The House overwhelmingly voted in favor of HB 153, which would increase teacher pay up to $40,000 over the next two years. To date, Idaho struggles to have enough qualified teachers for our school districts and there is a decreasing number of students going through our teaching programs. This legislation is aimed at remedying this shortage and would make a huge difference for teachers just starting out. The bill would set minimum salaries, but districts and charters would continue to negotiate and set salaries at the local level.
The House Judiciary Committee voted on Wednesday 13-4 to send HB 99 to the House floor. The purpose of the bill is to ease some mandatory minimum drug sentences. Since 1992, Idaho has assigned mandatory minimum prison terms for drug trafficking, characterized by the possession of certain amounts of specific drugs. The bill does not repeal suggested minimum sentences or decriminalize drugs. Rather, it would get rid of the word "mandatory" and would give judges some discretion in sentencing terms. This means instead of sentencing someone who is 24 years of age and struggling with drug addiction to a decade in prison, judges would be able to sentence drug offenders on a case by case basis and consider rehabilitation.
The Senate passed SB1113 earlier this week aimed at bringing more transparency, openness, sunshine, and confidence into elections in Idaho, including local ones. If the bill becomes law, it puts all campaign finance reporting, from all levels of government into a central, searchable database maintained by Idaho's Secretary of State. Local campaigns would now have to report only once they've raised or spent $500. Other reforms include immediate fines of $50 per day for those who don't submit reports on time and more frequent reporting, with monthly reports required for the four months before a primary or general election. I cautioned in committee that this new system should allow local governments time to transition before giving out immediate fines.
This week three bills were introduced that threaten public lands. HJM 5, calls on Congress to pass a law asking for federal lands to be sold in the same county when the government buys private land. The idea is to keep rural counties' private property tax bases similarly sized. HJM 8, calls on Congress to release certain wilderness study areas back to the multiple-use wilderness. In 1991, federal officials deemed a little more than 825,000 acres of wilderness study areas in Idaho were not suitable for designated wilderness areas and about 540,00 acres are still classified as wilderness study. Wilderness study refers to federal land that remains untouched and undeveloped, without permanent improvements or human habitation.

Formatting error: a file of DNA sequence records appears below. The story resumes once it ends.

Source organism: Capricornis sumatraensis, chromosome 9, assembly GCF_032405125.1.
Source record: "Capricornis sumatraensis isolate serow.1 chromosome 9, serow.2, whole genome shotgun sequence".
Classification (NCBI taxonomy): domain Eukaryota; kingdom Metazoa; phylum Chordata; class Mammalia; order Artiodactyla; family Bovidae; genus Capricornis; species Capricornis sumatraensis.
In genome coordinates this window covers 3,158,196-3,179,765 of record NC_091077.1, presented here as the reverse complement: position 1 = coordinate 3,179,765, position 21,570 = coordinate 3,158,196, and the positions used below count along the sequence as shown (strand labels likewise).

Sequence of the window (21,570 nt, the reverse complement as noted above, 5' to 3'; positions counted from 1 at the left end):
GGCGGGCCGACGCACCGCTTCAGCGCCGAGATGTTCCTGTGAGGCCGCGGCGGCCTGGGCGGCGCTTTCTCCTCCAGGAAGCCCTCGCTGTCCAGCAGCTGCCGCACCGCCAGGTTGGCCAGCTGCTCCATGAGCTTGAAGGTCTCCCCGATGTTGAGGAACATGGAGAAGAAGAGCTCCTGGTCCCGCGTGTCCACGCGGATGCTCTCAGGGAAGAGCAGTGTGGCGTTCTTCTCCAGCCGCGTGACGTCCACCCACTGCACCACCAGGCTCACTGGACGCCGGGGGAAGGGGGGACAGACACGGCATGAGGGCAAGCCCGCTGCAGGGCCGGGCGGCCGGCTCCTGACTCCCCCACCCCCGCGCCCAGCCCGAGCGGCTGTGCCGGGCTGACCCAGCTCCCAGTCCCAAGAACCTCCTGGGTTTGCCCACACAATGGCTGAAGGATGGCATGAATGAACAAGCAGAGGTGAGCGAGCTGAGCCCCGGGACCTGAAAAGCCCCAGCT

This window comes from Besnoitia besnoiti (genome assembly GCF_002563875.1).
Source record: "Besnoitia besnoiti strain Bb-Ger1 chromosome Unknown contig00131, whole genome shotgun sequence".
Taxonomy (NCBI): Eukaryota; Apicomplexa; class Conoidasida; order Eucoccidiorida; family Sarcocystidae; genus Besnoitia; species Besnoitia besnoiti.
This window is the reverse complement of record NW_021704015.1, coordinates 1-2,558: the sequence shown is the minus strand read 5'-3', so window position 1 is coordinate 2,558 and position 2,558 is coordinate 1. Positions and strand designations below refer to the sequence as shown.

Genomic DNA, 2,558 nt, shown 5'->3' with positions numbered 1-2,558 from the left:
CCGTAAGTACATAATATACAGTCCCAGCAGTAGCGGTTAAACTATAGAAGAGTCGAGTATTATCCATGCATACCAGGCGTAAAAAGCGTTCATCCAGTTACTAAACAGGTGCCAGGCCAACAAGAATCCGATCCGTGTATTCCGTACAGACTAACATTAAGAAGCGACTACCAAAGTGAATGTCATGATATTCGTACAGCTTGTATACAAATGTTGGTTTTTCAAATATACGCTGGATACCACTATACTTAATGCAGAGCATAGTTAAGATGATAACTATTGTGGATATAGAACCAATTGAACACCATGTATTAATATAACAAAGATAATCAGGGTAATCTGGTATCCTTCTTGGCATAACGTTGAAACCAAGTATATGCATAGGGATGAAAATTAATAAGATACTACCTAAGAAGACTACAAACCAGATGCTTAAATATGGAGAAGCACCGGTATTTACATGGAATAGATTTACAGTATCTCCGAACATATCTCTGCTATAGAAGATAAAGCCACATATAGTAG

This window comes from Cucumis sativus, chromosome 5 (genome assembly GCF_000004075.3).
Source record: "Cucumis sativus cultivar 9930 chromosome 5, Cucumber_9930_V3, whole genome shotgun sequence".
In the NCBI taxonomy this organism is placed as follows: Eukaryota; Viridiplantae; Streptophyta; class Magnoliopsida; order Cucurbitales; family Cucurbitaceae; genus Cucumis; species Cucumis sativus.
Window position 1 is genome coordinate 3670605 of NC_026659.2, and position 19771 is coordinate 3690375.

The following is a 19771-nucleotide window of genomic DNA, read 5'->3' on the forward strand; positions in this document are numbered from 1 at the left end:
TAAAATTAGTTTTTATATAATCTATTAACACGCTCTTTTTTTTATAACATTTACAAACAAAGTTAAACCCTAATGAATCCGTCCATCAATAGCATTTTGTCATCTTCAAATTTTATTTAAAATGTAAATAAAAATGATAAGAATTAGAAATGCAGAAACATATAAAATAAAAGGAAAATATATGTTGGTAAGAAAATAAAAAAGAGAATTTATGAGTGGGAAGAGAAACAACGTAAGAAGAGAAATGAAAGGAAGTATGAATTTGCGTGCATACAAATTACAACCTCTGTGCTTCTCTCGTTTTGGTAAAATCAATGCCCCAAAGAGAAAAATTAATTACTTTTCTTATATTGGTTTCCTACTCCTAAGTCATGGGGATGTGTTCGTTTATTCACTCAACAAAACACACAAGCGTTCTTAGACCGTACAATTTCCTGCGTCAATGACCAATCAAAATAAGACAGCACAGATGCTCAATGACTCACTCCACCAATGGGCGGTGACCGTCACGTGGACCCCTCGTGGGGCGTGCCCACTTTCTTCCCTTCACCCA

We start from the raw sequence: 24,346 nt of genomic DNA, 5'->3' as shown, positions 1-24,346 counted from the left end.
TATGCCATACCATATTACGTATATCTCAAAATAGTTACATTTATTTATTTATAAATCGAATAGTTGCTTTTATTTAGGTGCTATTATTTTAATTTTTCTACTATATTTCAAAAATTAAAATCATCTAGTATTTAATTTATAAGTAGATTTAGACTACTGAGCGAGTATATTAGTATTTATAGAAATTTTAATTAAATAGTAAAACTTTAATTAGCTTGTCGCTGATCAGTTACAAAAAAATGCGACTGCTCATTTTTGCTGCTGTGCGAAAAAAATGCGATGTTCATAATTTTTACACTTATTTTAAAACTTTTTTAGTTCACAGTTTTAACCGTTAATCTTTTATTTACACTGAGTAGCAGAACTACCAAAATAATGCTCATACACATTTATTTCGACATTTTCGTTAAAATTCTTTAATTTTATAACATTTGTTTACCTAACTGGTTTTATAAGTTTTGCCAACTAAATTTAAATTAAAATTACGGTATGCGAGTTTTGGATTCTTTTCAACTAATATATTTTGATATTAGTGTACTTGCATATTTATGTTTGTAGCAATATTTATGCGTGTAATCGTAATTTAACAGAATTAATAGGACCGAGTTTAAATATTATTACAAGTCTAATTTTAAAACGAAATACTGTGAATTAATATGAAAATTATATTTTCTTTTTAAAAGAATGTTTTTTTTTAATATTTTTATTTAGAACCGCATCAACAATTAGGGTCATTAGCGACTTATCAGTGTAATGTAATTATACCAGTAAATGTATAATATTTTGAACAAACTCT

HB 162 would create a legislative council on federal land issues. The Council would "monitor and review" economic, legal, and jurisdictional issues regarding federal lands and their management. However, these issues are already worked on by the multiple state agencies including the Governor's office, Idaho Land Board, Office of Species Conservation, Department of Transportation, the Attorney General, IDFG Commission, Tax Commission, Interim Committee on Natural Resources, Economic Advisory Council of the Department of Commerce, and the Department of Environmental Quality. The Council would be redundant, add an extra layer of government, not have any real power, and would also waste taxpayers' dollars.
A huge thank you to everyone that showed up to our town halls last weekend. Attendance was fantastic and we were happy to see so many people engaged!
February 23, 2019
"Stay true to yourself, yet always be open to learn. Work hard, and never give up on your dreams, even when nobody else believes they can come true but you." - Phillip Sweet
This week at the Idaho Press Club, Governor Little confirmed he won't let the Legislature adjourn this year without funding Medicaid Expansion. Little also shared that he is more concerned about "how expanded Medicaid fits into the whole metrics of how we provide health care", rather than adding sideboards such as work requirements. The Legislature also rejected two proposed bills this week which would have overturned voters and repealed Medicaid Expansion. Representative Muffy Davis was instrumental in helping to block the bills from a full introduction in House Health and Welfare. The voters knew what they were voting for and it is now the job of the Legislature to implement Medicaid expansion as the voters passed it.
This week Senate unanimously passed a joint memorial calling for Idaho's congressional delegation and other U.S. leaders to support a 611 designation to the national suicide prevention and mental health crisis hotline. The joint memorial will hopefully create easier access to help for those in crisis and will lower the high suicide rate in Idaho, especially among our youth. In 2016,Idaho had the eighth-highest suicide rate in the country and 57% higher than the national average. Suicide is the 2nd leading cause of death for Idahoans age 15-34 and 21.7% of Idaho youth reported seriously considering suicide in 2017.
Maternal Mortality Review Board
The House Health and Welfare Committee heard from the Idaho Medical Association this week on the alarming rise of maternal deaths during childbirth, with 27.1 deaths per 100,000 live births. Idaho is currently one of 7 states without a maternal mortality review board and the state's rate of mothers dying while giving birth is above the national average. HB109 would create a committee of 12 to 15 members including doctors and other medical professionals for the purposes of gathering data and medical records on maternal deaths, providing education, and improving performance. The committee sent the bill to the House floor.